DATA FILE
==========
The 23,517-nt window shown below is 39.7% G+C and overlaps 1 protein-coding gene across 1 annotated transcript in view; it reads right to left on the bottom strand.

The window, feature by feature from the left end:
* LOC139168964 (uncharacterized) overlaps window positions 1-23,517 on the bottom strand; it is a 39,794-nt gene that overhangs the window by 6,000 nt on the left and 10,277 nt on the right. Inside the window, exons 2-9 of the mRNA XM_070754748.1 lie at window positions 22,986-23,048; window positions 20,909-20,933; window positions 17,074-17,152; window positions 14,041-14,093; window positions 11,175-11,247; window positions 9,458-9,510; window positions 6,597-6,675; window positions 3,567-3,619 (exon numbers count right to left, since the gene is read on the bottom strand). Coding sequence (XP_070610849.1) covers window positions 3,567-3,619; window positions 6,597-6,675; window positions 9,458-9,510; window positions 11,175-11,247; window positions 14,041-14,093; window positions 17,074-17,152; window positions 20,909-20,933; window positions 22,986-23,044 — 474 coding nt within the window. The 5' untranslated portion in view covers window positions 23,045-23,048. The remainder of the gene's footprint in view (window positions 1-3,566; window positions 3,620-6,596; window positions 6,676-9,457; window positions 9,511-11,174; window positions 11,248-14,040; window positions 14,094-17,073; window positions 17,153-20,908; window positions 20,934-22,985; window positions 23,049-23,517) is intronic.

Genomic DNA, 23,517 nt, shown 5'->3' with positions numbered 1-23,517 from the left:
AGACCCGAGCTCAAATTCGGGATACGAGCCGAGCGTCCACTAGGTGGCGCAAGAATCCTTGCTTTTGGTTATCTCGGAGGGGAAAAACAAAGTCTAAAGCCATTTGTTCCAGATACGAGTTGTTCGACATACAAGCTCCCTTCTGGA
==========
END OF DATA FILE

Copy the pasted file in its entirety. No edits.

The 23,517-nt window shown below is 39.7% G+C and overlaps 1 protein-coding gene across 1 annotated transcript in view; it reads right to left on the bottom strand.

The window, feature by feature from the left end:
* LOC139168964 (uncharacterized) overlaps window positions 1-23,517 on the bottom strand; it is a 39,794-nt gene that overhangs the window by 6,000 nt on the left and 10,277 nt on the right. Inside the window, exons 2-9 of the mRNA XM_070754748.1 lie at window positions 22,986-23,048; window positions 20,909-20,933; window positions 17,074-17,152; window positions 14,041-14,093; window positions 11,175-11,247; window positions 9,458-9,510; window positions 6,597-6,675; window positions 3,567-3,619 (exon numbers count right to left, since the gene is read on the bottom strand). Coding sequence (XP_070610849.1) covers window positions 3,567-3,619; window positions 6,597-6,675; window positions 9,458-9,510; window positions 11,175-11,247; window positions 14,041-14,093; window positions 17,074-17,152; window positions 20,909-20,933; window positions 22,986-23,044 — 474 coding nt within the window. The 5' untranslated portion in view covers window positions 23,045-23,048. The remainder of the gene's footprint in view (window positions 1-3,566; window positions 3,620-6,596; window positions 6,676-9,457; window positions 9,511-11,174; window positions 11,248-14,040; window positions 14,094-17,073; window positions 17,153-20,908; window positions 20,934-22,985; window positions 23,049-23,517) is intronic.

Genomic DNA, 23,517 nt, shown 5'->3' with positions numbered 1-23,517 from the left:
AGACCCGAGCTCAAATTCGGGATACGAGCCGAGCGTCCACTAGGTGGCGCAAGAATCCTTGCTTTTGGTTATCTCGGAGGGGAAAAACAAAGTCTAAAGCCATTTGTTCCAGATACGAGTTGTTCGACATACAAGCTCCCTTCTGGA